Citizens summoned for jury duty in high profile cases may not know Josh Dubin, but he likely knows a great deal about them.
For nearly 15 years, Dubin has served as a leading jury and legal consultant on major criminal and civil cases. He has written thousands of voir dire questions, watched hundreds of jury members file into courtrooms around the country, and is often sought by top-tier defense attorneys and plaintiffs' attorneys for his advice on jury selection, trial strategy and presenting facts in the midst of media storms.
In two seemingly disconnected cases earlier this year, juries convicted 19-year-old Dharun Ravi of using a webcam to spy on his roommate's gay tryst on the Rutgers University campus and millionaire polo tycoon John Goodman of DUI murder charges in Palm Beach, Fla. Although the trials were more than a thousand miles apart, defense lawyers on both cases sought Dubin's expertise.
As a creative writing major in college, Dubin did not envision his unique place in the court system until he interned for Amy Singer, a professor at Nova Southeast University in Florida who taught a course entitled "Psychology of Jury Selection."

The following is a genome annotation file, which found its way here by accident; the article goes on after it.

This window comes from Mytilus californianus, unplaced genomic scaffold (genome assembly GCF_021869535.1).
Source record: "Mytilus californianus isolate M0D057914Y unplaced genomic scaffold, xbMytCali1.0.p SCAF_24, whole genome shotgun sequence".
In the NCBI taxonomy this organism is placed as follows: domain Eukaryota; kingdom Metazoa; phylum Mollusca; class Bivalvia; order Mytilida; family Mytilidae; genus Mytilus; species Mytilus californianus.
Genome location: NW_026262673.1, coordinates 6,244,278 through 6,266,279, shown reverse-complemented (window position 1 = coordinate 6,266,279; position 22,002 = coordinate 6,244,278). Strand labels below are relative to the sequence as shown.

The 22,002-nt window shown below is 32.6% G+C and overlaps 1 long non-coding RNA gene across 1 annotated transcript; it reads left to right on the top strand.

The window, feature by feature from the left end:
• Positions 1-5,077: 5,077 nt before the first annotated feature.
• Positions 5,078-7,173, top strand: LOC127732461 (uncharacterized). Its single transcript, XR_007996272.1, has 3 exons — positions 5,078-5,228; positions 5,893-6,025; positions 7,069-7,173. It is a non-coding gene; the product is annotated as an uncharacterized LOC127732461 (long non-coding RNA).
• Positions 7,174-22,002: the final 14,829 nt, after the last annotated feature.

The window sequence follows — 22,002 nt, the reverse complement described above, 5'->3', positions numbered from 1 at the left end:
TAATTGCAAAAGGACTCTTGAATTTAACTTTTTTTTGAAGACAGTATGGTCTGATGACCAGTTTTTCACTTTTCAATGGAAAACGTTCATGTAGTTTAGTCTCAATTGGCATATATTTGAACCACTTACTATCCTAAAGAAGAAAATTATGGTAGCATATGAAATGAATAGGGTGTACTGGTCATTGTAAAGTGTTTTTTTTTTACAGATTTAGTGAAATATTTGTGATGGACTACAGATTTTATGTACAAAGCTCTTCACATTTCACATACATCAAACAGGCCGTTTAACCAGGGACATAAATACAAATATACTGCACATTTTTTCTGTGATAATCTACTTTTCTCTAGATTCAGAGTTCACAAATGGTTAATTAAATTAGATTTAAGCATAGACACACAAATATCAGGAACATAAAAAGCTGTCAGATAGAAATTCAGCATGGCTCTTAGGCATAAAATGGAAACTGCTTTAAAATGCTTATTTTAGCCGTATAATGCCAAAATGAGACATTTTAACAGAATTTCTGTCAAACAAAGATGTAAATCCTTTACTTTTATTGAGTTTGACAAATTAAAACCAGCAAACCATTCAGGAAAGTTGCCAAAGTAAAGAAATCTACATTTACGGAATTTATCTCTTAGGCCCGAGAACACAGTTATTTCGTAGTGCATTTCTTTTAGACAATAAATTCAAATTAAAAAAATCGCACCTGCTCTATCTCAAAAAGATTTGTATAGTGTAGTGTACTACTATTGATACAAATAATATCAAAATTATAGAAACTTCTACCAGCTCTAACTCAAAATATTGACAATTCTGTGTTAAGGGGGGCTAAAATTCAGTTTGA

"I learned so much about social psychology, and how to write questions and read the jury's responses from her," said Dubin.
Dubin joined Singer's firm, Trial Consultants, Inc. then based in Fort Lauderdale, Fla., after he graduated, and eventually launched his own firm, Dubin Research & Consulting in New York in 2002.
"It satiated my thirst for finding creative solutions to problems," said Dubin. "Going from case to case to case, I get to spend more time in courtrooms than some lawyers with twice as many years of experience."
Dubin worked on a wide variety of criminal cases including the racially-charged cases of Charles Schwarz, a police officer accused of assaulting Haitian immigrant Abner Louima, and the money laundering case of the Murder Inc. Record founders, Irv and Chris Lorenzo "Gotti." (Schwarz was convicted of obstructing justice and civil rights violations, but the conviction was overturned by the 2nd U.S. Circuit Court of Appeals. He was later convicted of perjury in connection with the Abner Louima case. For more on the Lorenzo case, see the next page.)
His experience in civil courts includes working with Grant & Eisenhofer on their $3.2 billion plaintiff case against Tyco.
With so many of his cases making headlines, Dubin continues to have concerns about the judicial system's ability to shield jurors from the influence of the media. With many media pundits passing judgment even before trials begin, Dubin is concerned that it has become harder to find unbiased jurors.
"In [such] cases, it becomes more difficult to find jury members unbiased by media reporting," said Dubin. Indeed, some jury members admitted to seeing snippets of news coverage of the Dharun Ravi trial in the waiting room of the courtroom.